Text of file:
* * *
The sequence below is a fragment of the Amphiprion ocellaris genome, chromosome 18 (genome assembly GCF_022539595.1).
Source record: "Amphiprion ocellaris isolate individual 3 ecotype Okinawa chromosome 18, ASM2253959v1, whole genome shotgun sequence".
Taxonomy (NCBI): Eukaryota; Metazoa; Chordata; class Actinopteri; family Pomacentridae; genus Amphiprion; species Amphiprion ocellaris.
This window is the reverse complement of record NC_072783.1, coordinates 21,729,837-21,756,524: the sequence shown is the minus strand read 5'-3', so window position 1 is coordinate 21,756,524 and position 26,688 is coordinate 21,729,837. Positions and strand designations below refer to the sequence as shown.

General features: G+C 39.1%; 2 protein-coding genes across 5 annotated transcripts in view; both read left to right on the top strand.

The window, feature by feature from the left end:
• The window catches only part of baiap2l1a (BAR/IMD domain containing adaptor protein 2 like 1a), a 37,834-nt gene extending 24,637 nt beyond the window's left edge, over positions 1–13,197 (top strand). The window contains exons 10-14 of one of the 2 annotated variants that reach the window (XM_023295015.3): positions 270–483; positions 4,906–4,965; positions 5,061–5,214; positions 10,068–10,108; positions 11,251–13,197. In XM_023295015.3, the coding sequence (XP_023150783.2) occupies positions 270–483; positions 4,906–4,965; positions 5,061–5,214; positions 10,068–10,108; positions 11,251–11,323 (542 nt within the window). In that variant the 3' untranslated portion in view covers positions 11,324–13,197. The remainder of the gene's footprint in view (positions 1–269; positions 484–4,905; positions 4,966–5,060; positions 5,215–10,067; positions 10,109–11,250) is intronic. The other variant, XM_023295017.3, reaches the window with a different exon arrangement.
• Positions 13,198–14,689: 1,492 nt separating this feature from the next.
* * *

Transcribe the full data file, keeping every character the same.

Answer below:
The sequence below is a fragment of the Amphiprion ocellaris genome, chromosome 18 (genome assembly GCF_022539595.1).
Source record: "Amphiprion ocellaris isolate individual 3 ecotype Okinawa chromosome 18, ASM2253959v1, whole genome shotgun sequence".
Taxonomy (NCBI): Eukaryota; Metazoa; Chordata; class Actinopteri; family Pomacentridae; genus Amphiprion; species Amphiprion ocellaris.
This window is the reverse complement of record NC_072783.1, coordinates 21,729,837-21,756,524: the sequence shown is the minus strand read 5'-3', so window position 1 is coordinate 21,756,524 and position 26,688 is coordinate 21,729,837. Positions and strand designations below refer to the sequence as shown.

General features: G+C 39.1%; 2 protein-coding genes across 5 annotated transcripts in view; both read left to right on the top strand.

The window, feature by feature from the left end:
• The window catches only part of baiap2l1a (BAR/IMD domain containing adaptor protein 2 like 1a), a 37,834-nt gene extending 24,637 nt beyond the window's left edge, over positions 1–13,197 (top strand). The window contains exons 10-14 of one of the 2 annotated variants that reach the window (XM_023295015.3): positions 270–483; positions 4,906–4,965; positions 5,061–5,214; positions 10,068–10,108; positions 11,251–13,197. In XM_023295015.3, the coding sequence (XP_023150783.2) occupies positions 270–483; positions 4,906–4,965; positions 5,061–5,214; positions 10,068–10,108; positions 11,251–11,323 (542 nt within the window). In that variant the 3' untranslated portion in view covers positions 11,324–13,197. The remainder of the gene's footprint in view (positions 1–269; positions 484–4,905; positions 4,966–5,060; positions 5,215–10,067; positions 10,109–11,250) is intronic. The other variant, XM_023295017.3, reaches the window with a different exon arrangement.
• Positions 13,198–14,689: 1,492 nt separating this feature from the next.